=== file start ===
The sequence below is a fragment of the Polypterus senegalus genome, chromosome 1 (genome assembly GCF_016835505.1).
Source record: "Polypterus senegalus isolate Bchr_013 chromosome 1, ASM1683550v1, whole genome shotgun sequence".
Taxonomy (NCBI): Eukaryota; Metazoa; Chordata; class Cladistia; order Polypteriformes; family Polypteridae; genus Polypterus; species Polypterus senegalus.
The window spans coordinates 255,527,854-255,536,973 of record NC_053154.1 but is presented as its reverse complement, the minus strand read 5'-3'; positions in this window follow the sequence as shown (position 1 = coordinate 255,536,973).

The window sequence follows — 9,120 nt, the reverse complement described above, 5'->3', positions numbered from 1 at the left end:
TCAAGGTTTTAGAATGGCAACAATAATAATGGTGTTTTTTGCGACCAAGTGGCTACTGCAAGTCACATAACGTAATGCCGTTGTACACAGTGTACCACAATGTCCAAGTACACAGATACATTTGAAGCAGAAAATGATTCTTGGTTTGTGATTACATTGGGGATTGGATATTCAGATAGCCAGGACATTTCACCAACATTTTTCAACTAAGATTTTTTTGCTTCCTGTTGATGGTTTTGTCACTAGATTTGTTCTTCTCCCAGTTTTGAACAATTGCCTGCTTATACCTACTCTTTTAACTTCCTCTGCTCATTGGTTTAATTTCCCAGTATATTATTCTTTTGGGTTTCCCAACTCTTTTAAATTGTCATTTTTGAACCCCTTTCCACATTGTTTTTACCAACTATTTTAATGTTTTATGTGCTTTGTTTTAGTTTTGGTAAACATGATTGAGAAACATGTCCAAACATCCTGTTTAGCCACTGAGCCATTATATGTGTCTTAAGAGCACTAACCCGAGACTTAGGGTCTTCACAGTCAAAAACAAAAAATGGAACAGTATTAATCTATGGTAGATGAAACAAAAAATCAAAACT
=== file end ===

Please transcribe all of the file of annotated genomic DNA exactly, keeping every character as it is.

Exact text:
The sequence below is a fragment of the Polypterus senegalus genome, chromosome 1 (genome assembly GCF_016835505.1).
Source record: "Polypterus senegalus isolate Bchr_013 chromosome 1, ASM1683550v1, whole genome shotgun sequence".
Taxonomy (NCBI): Eukaryota; Metazoa; Chordata; class Cladistia; order Polypteriformes; family Polypteridae; genus Polypterus; species Polypterus senegalus.
The window spans coordinates 255,527,854-255,536,973 of record NC_053154.1 but is presented as its reverse complement, the minus strand read 5'-3'; positions in this window follow the sequence as shown (position 1 = coordinate 255,536,973).

The window sequence follows — 9,120 nt, the reverse complement described above, 5'->3', positions numbered from 1 at the left end:
TCAAGGTTTTAGAATGGCAACAATAATAATGGTGTTTTTTGCGACCAAGTGGCTACTGCAAGTCACATAACGTAATGCCGTTGTACACAGTGTACCACAATGTCCAAGTACACAGATACATTTGAAGCAGAAAATGATTCTTGGTTTGTGATTACATTGGGGATTGGATATTCAGATAGCCAGGACATTTCACCAACATTTTTCAACTAAGATTTTTTTGCTTCCTGTTGATGGTTTTGTCACTAGATTTGTTCTTCTCCCAGTTTTGAACAATTGCCTGCTTATACCTACTCTTTTAACTTCCTCTGCTCATTGGTTTAATTTCCCAGTATATTATTCTTTTGGGTTTCCCAACTCTTTTAAATTGTCATTTTTGAACCCCTTTCCACATTGTTTTTACCAACTATTTTAATGTTTTATGTGCTTTGTTTTAGTTTTGGTAAACATGATTGAGAAACATGTCCAAACATCCTGTTTAGCCACTGAGCCATTATATGTGTCTTAAGAGCACTAACCCGAGACTTAGGGTCTTCACAGTCAAAAACAAAAAATGGAACAGTATTAATCTATGGTAGATGAAACAAAAAATCAAAACT